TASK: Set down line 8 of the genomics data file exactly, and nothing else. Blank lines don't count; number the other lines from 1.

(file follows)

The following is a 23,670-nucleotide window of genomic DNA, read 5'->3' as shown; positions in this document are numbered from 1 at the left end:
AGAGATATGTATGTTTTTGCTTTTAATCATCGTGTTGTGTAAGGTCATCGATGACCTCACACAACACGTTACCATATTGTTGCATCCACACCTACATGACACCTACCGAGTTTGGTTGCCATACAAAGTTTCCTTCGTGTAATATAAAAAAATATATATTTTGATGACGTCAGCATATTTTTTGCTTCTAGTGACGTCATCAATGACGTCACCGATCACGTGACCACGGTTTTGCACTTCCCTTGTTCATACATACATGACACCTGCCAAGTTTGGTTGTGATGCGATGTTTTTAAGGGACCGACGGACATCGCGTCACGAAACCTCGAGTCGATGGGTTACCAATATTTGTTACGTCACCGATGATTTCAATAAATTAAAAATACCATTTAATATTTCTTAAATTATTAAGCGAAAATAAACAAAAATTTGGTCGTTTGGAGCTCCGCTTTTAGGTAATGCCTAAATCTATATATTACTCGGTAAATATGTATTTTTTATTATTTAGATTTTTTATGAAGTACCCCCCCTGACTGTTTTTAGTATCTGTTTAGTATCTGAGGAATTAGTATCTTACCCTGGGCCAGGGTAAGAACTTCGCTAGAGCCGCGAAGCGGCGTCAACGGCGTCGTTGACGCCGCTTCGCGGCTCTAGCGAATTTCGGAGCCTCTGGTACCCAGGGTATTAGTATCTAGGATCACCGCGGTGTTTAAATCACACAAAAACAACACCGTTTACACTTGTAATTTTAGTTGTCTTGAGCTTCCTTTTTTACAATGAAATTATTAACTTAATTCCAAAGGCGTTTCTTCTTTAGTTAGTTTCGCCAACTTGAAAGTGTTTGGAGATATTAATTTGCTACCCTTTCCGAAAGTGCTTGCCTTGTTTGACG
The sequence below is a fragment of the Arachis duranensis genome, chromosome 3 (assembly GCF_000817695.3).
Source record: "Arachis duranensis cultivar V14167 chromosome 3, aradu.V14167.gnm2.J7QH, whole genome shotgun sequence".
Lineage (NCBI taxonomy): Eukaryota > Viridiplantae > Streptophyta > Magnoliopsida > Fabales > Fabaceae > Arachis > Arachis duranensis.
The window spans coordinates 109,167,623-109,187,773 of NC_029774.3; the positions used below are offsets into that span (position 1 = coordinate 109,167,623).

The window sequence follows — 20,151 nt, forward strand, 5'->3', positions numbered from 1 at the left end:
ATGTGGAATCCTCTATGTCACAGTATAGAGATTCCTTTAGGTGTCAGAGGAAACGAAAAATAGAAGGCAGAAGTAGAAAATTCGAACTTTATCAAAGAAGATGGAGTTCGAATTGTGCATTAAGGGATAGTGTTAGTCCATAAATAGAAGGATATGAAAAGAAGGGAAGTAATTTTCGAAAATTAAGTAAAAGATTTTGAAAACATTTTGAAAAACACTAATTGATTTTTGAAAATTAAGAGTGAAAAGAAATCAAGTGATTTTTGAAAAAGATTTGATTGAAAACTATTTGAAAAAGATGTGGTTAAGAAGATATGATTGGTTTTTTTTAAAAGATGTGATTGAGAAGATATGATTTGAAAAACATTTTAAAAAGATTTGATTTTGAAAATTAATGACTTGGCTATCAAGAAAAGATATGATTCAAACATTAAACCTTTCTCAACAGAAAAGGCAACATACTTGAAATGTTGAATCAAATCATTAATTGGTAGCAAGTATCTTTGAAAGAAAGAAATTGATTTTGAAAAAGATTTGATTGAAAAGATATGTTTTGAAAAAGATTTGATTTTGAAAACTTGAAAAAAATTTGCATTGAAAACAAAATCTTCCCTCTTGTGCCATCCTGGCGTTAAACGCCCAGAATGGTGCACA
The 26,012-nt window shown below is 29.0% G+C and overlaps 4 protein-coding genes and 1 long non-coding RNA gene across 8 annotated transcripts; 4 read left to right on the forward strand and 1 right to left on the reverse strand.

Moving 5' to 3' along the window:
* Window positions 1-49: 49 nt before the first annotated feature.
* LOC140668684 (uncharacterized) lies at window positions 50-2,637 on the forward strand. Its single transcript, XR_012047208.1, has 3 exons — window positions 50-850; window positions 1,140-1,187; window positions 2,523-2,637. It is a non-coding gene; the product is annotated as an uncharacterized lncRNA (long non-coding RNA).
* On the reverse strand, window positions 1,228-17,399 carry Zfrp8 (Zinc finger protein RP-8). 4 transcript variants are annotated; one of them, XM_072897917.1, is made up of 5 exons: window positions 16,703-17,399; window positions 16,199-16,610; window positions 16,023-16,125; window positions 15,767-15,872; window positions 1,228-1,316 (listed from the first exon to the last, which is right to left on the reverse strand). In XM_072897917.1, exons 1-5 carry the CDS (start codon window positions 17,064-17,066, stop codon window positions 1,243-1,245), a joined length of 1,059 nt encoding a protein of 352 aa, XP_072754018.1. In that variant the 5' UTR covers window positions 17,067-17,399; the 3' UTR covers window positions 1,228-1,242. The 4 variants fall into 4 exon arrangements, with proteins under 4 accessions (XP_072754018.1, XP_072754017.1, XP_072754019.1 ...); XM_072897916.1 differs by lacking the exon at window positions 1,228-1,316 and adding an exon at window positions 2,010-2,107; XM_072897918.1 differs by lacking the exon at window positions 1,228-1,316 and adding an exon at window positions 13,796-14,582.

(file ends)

ATGTGGAATCCTCTATGTCACAGTATAGAGATTCCTTTAGGTGTCAGAGGAAACGAAAAATAGAAGGCAGAAGTAGAAAATTCGAACTTTATCAAAGAAGATGGAGTTCGAATTGTGCATTAAGGGATAGTGTTAGTCCATAAATAGAAGGATATGAAAAGAAGGGAAGTAATTTTCGAAAATTAAGTAAAAGATTTTGAAAACATTTTGAAAAACACTAATTGATTTTTGAAAATTAAGAGTGAAAAGAAATCAAGTGATTTTTGAAAAAGATTTGATTGAAAACTATTTGAAAAAGATGTGGTTAAGAAGATATGATTGGTTTTTTTTAAAAGATGTGATTGAGAAGATATGATTTGAAAAACATTTTAAAAAGATTTGATTTTGAAAATTAATGACTTGGCTATCAAGAAAAGATATGATTCAAACATTAAACCTTTCTCAACAGAAAAGGCAACATACTTGAAATGTTGAATCAAATCATTAATTGGTAGCAAGTATCTTTGAAAGAAAGAAATTGATTTTGAAAAAGATTTGATTGAAAAGATATGTTTTGAAAAAGATTTGATTTTGAAAACTTGAAAAAAATTTGCATTGAAAACAAAATCTTCCCTCTTGTGCCATCCTGGCGTTAAACGCCCAGAATGGTGCACA